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Title: The application of biodiversity indicators to infer ecosystem health in regenerating tropical forest
Author: Allen, Laura
ISNI:       0000 0004 7655 1634
Awarding Body: University of Glasgow
Current Institution: University of Glasgow
Date of Award: 2019
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There are an overwhelming number of biodiversity indices and indicators available for ecologists and conservationists to use when seeking to understand how biodiversity responds to human disturbance. In choosing between measures there is often an underlying assumption that if a measure works well for one group it will be equally applicable to another. In this study, I use multiple taxa to explore the performance of a wide range of alpha and beta diversity measures for studying biodiversity responses to human disturbance in tropical forest. I sampled 18 sites along a gradient of human disturbance from primary tropical forest to banana monocultures in Peru. I chose three taxonomic groups and one audio approach, which have all been suggested to be useful indicators for studying biodiversity responses to disturbance: orchid bees (n = 1783), dung beetles (n = 3787), butterflies (n = 2506) and soundscape samples (n = 6600). This allowed me to identify how these groups responded to disturbance, which diversity measures were most sensitive for detecting those changes and whether the same measures were suitable for all groups. I used Hill numbers to measure alpha diversity and explored beta diversity by looking at changes in community composition and two new measures of beta diversity: redundancy and representativeness. To see how the diversity patterns changed when taxonomic similarity was considered, I used a recently developed family of similarity-sensitive diversity measures and compared the results of these against more traditional measures. I found that the diversity indices that were best for detecting disturbance patterns varied widely among taxonomic groups. For dung beetles, species richness and community composition were the most effective measures, whereas these performed poorly for orchid bees. Abundance and redundancy were more sensitive for detecting a response to disturbance in orchid bees. Using the butterfly dataset, I show that the inclusion of species similarity completely changed the diversity patterns found across the disturbance gradient. The similarity of species present in a community is likely to be important for the preservation of evolutionary adaptability and the provision of ecosystem functions and I therefore suggest that diversity measures based on similarity will be a useful additional tool for conservation and impact assessments. Acoustic diversity showed unintuitive responses to disturbance, with higher diversity detected in more disturbed forest, and more research is required to assess the performance of different acoustic indices in rainforest environments. Overall, my results demonstrate the importance of choosing diversity indices carefully to suit the taxa being studied to avoid missing important ecological responses, including a consideration of species similarity. I recommend that, where possible, multiple diversity indices and taxonomic groups should be used to reduce this risk and provide a comprehensive understanding of ecosystem patterns in response to environmental change.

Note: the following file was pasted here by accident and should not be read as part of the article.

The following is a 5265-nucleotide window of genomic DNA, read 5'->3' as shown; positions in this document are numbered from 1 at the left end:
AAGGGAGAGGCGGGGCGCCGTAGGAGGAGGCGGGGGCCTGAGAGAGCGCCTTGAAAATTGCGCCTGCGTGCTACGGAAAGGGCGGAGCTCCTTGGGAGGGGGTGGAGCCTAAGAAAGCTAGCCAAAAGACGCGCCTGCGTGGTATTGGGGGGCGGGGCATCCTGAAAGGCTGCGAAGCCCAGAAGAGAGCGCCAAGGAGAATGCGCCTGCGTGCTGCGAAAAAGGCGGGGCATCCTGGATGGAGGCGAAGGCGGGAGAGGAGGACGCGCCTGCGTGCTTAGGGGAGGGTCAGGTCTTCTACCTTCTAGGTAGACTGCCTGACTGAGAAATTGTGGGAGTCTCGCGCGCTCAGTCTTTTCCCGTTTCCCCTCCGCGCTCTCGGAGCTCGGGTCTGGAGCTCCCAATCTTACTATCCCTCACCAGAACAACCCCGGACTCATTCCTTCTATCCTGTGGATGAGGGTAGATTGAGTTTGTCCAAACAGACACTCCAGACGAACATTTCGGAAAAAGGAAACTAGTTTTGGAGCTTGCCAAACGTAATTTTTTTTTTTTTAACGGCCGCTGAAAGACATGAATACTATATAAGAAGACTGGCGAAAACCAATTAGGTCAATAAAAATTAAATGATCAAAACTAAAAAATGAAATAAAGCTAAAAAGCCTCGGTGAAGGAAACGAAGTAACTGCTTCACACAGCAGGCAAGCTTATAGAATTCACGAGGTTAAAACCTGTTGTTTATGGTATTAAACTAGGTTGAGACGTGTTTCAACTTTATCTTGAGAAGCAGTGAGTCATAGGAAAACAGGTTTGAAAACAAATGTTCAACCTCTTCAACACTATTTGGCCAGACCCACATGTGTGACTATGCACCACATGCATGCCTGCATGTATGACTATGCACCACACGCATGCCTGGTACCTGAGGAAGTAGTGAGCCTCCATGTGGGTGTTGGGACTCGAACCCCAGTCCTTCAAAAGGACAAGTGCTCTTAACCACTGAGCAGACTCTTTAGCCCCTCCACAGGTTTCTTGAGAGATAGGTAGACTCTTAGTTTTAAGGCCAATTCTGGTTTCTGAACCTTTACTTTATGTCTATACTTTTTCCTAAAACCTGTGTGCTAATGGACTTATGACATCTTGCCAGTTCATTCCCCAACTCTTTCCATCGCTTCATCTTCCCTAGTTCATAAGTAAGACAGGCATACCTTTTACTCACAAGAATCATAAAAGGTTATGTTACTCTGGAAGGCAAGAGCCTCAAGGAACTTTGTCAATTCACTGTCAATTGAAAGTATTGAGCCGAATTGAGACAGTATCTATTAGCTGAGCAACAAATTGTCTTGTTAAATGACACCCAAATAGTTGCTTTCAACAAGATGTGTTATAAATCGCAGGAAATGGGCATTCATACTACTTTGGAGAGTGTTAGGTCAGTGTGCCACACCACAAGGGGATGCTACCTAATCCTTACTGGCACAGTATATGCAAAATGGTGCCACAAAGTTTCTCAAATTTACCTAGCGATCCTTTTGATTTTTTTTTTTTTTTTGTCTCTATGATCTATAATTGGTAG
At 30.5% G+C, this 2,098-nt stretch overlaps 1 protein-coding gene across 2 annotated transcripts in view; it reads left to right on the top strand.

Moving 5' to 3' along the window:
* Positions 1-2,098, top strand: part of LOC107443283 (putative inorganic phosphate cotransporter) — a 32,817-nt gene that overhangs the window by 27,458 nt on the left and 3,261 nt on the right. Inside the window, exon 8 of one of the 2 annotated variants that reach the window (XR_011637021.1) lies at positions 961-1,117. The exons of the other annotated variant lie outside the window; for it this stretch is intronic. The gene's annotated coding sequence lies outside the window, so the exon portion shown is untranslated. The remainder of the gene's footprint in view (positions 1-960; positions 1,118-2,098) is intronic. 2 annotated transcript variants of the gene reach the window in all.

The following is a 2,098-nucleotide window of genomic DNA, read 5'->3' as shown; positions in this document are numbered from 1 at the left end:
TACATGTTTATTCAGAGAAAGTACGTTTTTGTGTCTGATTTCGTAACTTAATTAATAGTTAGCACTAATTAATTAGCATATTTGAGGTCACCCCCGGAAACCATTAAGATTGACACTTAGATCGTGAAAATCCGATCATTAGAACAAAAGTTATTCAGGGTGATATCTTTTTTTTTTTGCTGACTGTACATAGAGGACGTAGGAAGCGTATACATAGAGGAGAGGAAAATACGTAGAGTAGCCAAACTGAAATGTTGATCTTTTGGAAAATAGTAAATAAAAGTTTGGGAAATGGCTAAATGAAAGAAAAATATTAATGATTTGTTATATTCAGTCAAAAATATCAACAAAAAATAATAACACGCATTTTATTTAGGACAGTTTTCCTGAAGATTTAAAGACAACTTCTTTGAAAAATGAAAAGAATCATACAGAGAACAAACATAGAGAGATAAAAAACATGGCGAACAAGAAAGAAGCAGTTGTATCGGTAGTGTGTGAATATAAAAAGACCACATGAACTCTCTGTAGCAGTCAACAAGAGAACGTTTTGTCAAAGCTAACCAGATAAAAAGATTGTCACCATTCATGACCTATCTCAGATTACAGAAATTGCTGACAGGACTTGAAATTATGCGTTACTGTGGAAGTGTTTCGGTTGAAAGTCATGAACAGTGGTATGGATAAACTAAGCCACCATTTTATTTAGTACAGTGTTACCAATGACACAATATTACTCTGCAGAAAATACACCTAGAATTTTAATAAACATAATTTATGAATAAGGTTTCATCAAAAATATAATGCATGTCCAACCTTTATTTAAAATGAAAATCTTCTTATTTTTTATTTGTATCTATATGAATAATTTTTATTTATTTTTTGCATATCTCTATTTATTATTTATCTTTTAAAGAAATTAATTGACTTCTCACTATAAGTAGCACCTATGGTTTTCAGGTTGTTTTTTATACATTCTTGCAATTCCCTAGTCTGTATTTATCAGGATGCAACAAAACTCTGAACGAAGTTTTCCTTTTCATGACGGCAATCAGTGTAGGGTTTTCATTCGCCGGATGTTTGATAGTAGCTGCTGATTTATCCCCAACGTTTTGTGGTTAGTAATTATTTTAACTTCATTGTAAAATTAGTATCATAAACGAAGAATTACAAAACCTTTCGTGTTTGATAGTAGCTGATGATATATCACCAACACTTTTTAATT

Supervisor: Not available Sponsor: Not available
Qualification Name: Thesis (Ph.D.) Qualification Level: Doctoral
Keywords: QH Natural history ; QH301 Biology ; QL Zoology